I was really excited for this flight initially when I booked, but by the time we boarded I desperately just wanted to sleep. My crazy itinerary was starting to catch up to me, and although the business class cabin was perfectly nice and felt very new, it was no Cathay Pacific First Class, and I really just wanted to sleep. The cabin is configured in a 2-2-2 layout with a total of 44 fully-flat seats, each with direct aisle access.
I had selected seat 8a, which was a window seat in the rear business cabin. The flight was nearly full and boarding seemed somewhat disorganized. The layout of the cabin is quite unique with every seat having direct aisle access. Essentially there is a small pathway between the window seat and aisle ahead of the slightly staggered neighbouring seat. While the easy access is nice, larger people should be cautioned that the path is narrow, and the window seat feels a bit on the tight side. The seats are separated by an electronically controlled partition, which must be down during taxi, takeoff, and landing. Even with the partition down I found the seats to be quite private, given they are slightly staggered.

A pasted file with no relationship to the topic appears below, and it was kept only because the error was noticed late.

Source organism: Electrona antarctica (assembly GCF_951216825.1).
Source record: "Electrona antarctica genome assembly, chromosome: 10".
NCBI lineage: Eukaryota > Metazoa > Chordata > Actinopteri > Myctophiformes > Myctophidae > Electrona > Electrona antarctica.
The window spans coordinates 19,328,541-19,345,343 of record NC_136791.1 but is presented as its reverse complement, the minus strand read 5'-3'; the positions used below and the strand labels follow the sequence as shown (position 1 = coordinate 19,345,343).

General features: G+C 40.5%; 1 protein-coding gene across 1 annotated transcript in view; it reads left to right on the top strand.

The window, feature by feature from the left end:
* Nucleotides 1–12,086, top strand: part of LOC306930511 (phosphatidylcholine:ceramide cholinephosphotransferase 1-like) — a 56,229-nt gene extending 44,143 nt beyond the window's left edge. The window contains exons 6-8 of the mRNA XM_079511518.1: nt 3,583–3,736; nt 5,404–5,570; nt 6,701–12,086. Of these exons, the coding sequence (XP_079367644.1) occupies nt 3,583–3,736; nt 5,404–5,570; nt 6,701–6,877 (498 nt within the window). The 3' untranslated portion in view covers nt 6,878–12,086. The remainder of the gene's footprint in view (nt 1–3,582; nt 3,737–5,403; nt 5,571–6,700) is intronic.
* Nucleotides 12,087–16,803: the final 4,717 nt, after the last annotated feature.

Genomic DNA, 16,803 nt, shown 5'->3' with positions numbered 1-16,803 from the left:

Waiting at my seat were headphones, a blanket, and some slippers. I was surprised and disappointed that no amenity kit or pyjamas were offered on an overnight flight, especially since I had spent the afternoon exploring the city and would have appreciated those little extras. Apart from being introduced to some of the flight crew, there was absolutely no service on the ground. No welcome beverage, snack, offer to hang jacket, etc, which I found odd. There did seem to be a very important person in the front business cabin who was drawing a lot of attention, though I didn’t recognize him. I took the opportunity to explore a little more of the seat uninterrupted.
Seat controls were very intuitive and easy to use. The seat had generous lumbar support and could be converted into a fully-flat bed. The panel also had controls for the privacy partition and reading light.
The in-flight entertainment screen was very large for business class and had a great resolution. The remote was located just next to the privacy partition and very responsive, unlike some dated equipment on other carriers. I browsed the selection of movies and television shows, which were good, but not best. There seemed to be a lot more international options with many of the Hollywood selection repeated from all of my previous flights. The quality of the headphones provided were not great, and didn’t fit especially well. I did like the placement of the headphone jack beside the seat, which some airlines just can’t seem to get right.